Requiem For Social Democracy in Europe

Social democracySocial democracy

As you all very well know, Spanish social democracy is in the dolrums. The PSOE, the one-time influential left-wing party, is now in tatters and without any visible head to start rebuilding it. We have the same panorama in the rest of Europe, in France for example, where Manuel Valls failed in the primaries despite being Prime Minister. Valls perfectly exemplifies the reason for this whack against half of Europe’s stability: a socialist minister who halfway through his term in office starts to implement austerity policies and cuts in workers rights – although he failed spectacularly in the case of the 35 hour day.

The fact is that in the Europe of today, ruled by the ideology of austerity and supply-side policy, where there is a lack of any escape valves like exchange rate flexibility, there is no room for left wing social policies. And the bad thing is that the left put the rope around its own neck when it teamed up with the democratic right to promote and launch the euro. It thought the new currency was going to allow it to manipulate exchange rates across Europe controlled by left wing governments. But what has happened is that now it does not have a playing field to be able to offer and develop social welfare policies. I don’t know who advised the social democrats so badly, but the truth is it sent shivers down the spine to see them together, the right and the left, parading under the flag of the euro which was going to necessarily clip governments’ wings.

With the consolidation of the euro, and the Germans’ aversion to tax frivolity, what space is left for a left wing party? Exactly the same as for a right wing government: supply-side policy, namely a flexible labour market and a fiscal surplus. It’s true that there are other supply-side policies apart from those two main ones, as described by Hermann Simon, chairman of SKP. A policy for training the working class, with a dual nature – as he himself says – namely, the theory outside the company and the practice inside it, one of the sources of a long-term increase in productivity which is so necessary for a country. But the PSOE, for example, is remote from this, as is indeed the PP. Let’s read what he says in response to the question of whether Spain has a lot to do here:

“The success of Germany’s export industry is due to many factors. The first is the ambition of many businessmen, which pushed them towards specialisation. Since this focus implies a small market, the next step was to reach a big market. In other words, to sell globally. To do this, they created their own subsidiaries abroad. Another premise of leadership is to constantly innovate and be close to the customer. And for this you need highly-qualified personnel who are loyal to the company. These are strategies which can be learned.

In Spain, I have noticed that there are a lot of businessmen who are content with their local success. But in a global context, this attidude can be dangerous. The key is to combine specialisation and internationalisation, without forgetting training for employees. I believe that Spanish industry has opposed the implementation of dual training, which allows for technical training to be completed with practical training in a company. And that is really bad.”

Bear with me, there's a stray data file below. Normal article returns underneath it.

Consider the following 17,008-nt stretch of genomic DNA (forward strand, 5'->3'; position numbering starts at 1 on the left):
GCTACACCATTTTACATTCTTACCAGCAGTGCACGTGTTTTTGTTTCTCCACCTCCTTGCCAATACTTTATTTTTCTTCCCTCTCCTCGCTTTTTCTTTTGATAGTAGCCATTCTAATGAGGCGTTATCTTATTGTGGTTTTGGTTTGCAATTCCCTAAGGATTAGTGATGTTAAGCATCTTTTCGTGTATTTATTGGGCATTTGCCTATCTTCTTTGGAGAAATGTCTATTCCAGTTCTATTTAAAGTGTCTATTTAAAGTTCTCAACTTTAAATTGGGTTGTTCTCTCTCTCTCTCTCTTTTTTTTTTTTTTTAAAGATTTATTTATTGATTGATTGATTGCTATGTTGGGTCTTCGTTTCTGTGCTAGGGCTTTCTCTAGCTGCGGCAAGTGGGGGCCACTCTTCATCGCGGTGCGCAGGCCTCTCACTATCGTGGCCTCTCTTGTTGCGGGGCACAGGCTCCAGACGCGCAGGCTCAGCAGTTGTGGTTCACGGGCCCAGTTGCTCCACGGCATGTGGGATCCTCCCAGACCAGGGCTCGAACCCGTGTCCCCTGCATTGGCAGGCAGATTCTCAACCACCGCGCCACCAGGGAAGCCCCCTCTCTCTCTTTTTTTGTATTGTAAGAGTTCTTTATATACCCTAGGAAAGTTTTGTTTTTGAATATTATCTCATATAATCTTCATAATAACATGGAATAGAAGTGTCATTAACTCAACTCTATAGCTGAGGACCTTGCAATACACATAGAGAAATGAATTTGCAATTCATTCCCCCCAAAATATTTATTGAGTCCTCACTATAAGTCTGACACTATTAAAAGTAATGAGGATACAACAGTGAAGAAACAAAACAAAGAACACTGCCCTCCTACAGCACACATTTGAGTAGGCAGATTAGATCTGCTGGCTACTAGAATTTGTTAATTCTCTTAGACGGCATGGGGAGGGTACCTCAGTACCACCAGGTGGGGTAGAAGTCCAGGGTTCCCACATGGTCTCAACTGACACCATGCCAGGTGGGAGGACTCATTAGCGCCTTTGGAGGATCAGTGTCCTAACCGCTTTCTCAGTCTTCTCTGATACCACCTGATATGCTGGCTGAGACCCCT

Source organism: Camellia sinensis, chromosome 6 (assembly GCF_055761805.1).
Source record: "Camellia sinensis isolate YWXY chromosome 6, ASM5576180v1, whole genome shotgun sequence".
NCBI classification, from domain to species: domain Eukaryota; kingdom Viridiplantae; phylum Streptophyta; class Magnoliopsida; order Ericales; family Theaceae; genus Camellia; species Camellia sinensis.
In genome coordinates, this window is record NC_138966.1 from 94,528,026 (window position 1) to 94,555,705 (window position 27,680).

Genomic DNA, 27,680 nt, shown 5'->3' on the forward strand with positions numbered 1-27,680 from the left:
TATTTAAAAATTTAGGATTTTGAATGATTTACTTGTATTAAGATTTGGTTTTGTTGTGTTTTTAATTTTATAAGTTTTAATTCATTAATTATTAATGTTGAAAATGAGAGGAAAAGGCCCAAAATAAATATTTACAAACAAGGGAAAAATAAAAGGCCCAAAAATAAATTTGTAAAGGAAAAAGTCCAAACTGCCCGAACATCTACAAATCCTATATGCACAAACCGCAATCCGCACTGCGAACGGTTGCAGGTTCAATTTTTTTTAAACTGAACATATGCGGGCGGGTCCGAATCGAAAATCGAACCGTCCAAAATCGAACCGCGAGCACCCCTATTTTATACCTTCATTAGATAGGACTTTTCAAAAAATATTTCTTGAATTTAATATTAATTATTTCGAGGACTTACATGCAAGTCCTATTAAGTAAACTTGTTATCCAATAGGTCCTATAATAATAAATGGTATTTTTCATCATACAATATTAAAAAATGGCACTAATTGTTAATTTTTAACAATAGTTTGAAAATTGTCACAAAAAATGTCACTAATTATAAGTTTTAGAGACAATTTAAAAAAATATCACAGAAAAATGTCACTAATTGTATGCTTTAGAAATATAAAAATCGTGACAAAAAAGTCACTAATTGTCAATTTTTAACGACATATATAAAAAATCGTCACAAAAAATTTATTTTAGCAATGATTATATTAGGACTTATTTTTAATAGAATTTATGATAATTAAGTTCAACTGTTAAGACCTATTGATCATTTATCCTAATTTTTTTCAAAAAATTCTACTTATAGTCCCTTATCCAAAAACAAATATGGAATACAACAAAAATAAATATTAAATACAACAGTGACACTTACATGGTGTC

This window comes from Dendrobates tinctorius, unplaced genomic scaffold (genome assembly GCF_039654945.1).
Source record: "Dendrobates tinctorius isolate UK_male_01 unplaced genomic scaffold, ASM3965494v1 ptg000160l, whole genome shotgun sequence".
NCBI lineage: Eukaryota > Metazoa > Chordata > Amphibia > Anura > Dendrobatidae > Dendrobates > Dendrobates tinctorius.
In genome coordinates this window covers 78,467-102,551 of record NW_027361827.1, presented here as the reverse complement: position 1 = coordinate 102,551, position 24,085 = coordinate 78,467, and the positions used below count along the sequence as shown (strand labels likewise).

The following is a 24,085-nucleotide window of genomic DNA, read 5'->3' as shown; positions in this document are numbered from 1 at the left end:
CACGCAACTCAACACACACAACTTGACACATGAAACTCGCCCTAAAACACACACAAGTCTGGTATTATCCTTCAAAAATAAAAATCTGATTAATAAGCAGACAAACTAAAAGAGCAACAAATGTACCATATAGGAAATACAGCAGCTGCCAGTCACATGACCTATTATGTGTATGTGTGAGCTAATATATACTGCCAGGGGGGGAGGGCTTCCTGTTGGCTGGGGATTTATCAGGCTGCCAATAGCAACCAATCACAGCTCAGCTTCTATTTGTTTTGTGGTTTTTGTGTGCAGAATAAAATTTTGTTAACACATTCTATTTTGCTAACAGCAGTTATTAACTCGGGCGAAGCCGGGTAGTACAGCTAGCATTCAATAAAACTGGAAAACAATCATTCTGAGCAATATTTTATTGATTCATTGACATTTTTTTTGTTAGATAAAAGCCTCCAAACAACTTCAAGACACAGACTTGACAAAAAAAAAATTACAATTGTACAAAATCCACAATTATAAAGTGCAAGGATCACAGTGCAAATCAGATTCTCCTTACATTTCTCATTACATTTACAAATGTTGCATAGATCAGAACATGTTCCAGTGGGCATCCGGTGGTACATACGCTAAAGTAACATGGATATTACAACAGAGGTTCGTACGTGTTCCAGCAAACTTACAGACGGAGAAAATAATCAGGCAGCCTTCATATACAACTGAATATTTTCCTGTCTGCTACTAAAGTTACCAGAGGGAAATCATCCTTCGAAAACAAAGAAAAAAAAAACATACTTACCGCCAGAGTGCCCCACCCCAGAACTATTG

For that reason, it doesn’t depend on ideology but on culture, which explains why Germany did so well during the crisis and why it refuses to implement fiscal policies to help southern Europe. This gives the impression that it’s not in Germany’s interest to lose the great advantage it has in the world, which has allowed it to be independent of the rest of Europe’s fate. In other words, Germany is not going to give in easily to the demands for more European unity, which is the only thing that would allow some margin for a unified and homogenous fiscal policy. Although, quite honestly, I don’t think it will work satisfactorily for everyone, but on the contrary will be a potential source of division over objectives and means. Germany has a very special economic-social model, which is not pure capitalism, and is composed of three or four parts, workers, employers and the state, which is difficult to imitate in a different cultural context.

So with the euro, fiscal limitations and European regulation, there is no room for social democracy...unless it has a total makeover and tries to “socialise” its supply-side policies which are the only ones available. This would require new leaders, big internal battles, a long process, but with objectives which are not the ones currently being discussed. In other words, a new PSOE party from the General Secretary down to the very last militant.

Does this mean that a PP government is assured? Nothing is certain in the world, nor in Europe. Above all, Rajoy is an adaptable person who has fitted in quite well  in Europe, where he moves with ease. But Europe’s current state is not assured. There are threats from within and without. From without, there is Trump who is going to pull away from the defence of Europe, which is a tragedy. And from within, its populist enemies are increasing. Brexit is a future enemy. Rajoy without the current Europe would be nothing. And Spain?


About the Author

Miguel Navascués
Miguel Navascués has worked as an economist at the Bank of Spain for 30 years, and focuses on international and monetary economics. He blogs in Spanish at: http://